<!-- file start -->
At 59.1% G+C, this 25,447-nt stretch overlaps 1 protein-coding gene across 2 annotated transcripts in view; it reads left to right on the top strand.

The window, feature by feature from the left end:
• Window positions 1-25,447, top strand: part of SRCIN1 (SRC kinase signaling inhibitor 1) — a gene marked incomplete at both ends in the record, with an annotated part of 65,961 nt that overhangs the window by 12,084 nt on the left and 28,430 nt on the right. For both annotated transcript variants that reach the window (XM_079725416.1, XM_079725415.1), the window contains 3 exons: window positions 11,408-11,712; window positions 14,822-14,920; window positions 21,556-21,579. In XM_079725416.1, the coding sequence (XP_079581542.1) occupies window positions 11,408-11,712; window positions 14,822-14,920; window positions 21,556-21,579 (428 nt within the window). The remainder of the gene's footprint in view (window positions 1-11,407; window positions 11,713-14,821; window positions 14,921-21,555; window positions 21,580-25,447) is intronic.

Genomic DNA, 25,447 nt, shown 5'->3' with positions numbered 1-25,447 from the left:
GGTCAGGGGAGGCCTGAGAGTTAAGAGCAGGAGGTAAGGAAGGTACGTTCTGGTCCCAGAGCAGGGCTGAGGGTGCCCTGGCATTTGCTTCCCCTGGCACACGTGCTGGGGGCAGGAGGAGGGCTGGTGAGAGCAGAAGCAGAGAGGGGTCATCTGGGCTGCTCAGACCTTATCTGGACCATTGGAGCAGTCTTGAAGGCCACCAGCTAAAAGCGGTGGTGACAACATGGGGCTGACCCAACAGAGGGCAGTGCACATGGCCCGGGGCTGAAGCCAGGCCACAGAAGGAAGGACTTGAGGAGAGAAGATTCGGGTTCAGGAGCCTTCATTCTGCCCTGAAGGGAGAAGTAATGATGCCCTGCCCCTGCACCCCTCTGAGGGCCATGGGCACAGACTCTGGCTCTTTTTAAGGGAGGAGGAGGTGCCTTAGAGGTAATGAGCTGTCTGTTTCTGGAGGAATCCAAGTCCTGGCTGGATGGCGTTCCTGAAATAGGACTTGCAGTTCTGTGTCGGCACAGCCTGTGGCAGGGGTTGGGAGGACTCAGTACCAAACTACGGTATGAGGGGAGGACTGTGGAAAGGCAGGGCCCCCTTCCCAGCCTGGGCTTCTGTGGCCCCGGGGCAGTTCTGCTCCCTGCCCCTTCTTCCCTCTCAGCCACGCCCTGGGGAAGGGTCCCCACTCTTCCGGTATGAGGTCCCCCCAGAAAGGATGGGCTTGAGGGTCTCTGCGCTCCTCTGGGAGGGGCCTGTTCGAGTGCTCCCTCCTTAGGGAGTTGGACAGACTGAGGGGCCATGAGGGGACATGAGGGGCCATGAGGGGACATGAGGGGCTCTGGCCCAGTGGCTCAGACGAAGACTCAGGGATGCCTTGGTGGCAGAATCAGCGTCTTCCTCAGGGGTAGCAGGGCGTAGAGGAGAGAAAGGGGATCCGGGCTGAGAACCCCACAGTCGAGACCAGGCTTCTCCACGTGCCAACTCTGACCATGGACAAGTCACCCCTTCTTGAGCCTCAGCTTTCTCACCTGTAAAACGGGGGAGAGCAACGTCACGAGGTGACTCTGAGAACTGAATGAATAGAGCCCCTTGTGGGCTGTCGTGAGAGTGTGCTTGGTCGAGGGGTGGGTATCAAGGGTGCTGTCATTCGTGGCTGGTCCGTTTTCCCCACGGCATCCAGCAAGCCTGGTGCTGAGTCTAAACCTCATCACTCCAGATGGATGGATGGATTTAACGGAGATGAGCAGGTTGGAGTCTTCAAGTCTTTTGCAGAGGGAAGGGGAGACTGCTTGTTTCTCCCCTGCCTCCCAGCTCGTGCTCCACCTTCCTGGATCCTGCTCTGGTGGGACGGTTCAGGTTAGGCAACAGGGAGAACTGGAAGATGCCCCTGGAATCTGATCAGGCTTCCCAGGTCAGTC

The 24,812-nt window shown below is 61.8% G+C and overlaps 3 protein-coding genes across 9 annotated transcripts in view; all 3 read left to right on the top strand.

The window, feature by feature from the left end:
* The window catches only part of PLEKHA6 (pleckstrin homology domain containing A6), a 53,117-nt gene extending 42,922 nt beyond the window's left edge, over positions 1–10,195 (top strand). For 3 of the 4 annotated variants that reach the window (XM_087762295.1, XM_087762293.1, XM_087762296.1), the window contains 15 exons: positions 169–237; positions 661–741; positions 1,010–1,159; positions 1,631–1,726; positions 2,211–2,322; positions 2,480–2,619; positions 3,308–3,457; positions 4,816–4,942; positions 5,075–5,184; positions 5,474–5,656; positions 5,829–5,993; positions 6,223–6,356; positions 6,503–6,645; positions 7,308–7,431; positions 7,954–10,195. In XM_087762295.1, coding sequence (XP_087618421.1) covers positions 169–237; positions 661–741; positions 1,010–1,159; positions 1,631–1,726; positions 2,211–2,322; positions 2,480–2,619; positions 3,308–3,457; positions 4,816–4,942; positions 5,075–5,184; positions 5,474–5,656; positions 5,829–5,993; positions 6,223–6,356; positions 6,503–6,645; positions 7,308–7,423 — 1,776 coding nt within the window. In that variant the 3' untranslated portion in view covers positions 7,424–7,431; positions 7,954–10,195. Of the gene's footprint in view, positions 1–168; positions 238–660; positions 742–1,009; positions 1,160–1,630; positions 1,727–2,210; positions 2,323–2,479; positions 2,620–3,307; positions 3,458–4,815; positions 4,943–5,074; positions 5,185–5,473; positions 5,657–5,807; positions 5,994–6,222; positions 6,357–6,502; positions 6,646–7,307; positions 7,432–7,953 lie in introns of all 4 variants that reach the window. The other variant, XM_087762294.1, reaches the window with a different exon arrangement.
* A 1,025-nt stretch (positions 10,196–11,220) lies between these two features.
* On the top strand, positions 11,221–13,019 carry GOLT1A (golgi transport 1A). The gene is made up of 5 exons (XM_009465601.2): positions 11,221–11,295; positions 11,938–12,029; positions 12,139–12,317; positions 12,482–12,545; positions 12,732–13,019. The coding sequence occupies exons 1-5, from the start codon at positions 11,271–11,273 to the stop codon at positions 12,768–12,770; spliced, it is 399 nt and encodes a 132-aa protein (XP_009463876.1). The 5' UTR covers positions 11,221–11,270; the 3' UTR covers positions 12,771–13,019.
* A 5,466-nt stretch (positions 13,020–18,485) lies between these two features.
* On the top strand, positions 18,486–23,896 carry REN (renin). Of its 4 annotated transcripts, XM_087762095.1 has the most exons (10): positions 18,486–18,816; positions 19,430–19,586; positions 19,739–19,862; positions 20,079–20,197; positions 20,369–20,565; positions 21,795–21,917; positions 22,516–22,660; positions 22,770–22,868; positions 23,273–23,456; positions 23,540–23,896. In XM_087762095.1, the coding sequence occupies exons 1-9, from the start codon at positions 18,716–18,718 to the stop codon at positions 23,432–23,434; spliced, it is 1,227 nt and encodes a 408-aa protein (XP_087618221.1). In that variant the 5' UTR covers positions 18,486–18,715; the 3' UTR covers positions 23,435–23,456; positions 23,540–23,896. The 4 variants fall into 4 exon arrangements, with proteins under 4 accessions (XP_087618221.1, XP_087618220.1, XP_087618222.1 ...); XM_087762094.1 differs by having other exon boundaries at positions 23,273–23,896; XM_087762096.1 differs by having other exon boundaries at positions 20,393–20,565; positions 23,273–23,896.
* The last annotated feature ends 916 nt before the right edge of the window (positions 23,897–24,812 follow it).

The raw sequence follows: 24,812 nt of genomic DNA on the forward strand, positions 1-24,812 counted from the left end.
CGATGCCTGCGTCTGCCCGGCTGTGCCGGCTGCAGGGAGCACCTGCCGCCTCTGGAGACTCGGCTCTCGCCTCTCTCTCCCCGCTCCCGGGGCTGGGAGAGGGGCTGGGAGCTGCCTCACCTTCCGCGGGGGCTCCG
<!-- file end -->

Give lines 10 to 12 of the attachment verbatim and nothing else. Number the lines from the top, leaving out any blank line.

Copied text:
* On the top strand, positions 11,221–13,019 carry GOLT1A (golgi transport 1A). The gene is made up of 5 exons (XM_009465601.2): positions 11,221–11,295; positions 11,938–12,029; positions 12,139–12,317; positions 12,482–12,545; positions 12,732–13,019. The coding sequence occupies exons 1-5, from the start codon at positions 11,271–11,273 to the stop codon at positions 12,768–12,770; spliced, it is 399 nt and encodes a 132-aa protein (XP_009463876.1). The 5' UTR covers positions 11,221–11,270; the 3' UTR covers positions 12,771–13,019.
* A 5,466-nt stretch (positions 13,020–18,485) lies between these two features.
* On the top strand, positions 18,486–23,896 carry REN (renin). Of its 4 annotated transcripts, XM_087762095.1 has the most exons (10): positions 18,486–18,816; positions 19,430–19,586; positions 19,739–19,862; positions 20,079–20,197; positions 20,369–20,565; positions 21,795–21,917; positions 22,516–22,660; positions 22,770–22,868; positions 23,273–23,456; positions 23,540–23,896. In XM_087762095.1, the coding sequence occupies exons 1-9, from the start codon at positions 18,716–18,718 to the stop codon at positions 23,432–23,434; spliced, it is 1,227 nt and encodes a 408-aa protein (XP_087618221.1). In that variant the 5' UTR covers positions 18,486–18,715; the 3' UTR covers positions 23,435–23,456; positions 23,540–23,896. The 4 variants fall into 4 exon arrangements, with proteins under 4 accessions (XP_087618221.1, XP_087618220.1, XP_087618222.1 ...); XM_087762094.1 differs by having other exon boundaries at positions 23,273–23,896; XM_087762096.1 differs by having other exon boundaries at positions 20,393–20,565; positions 23,273–23,896.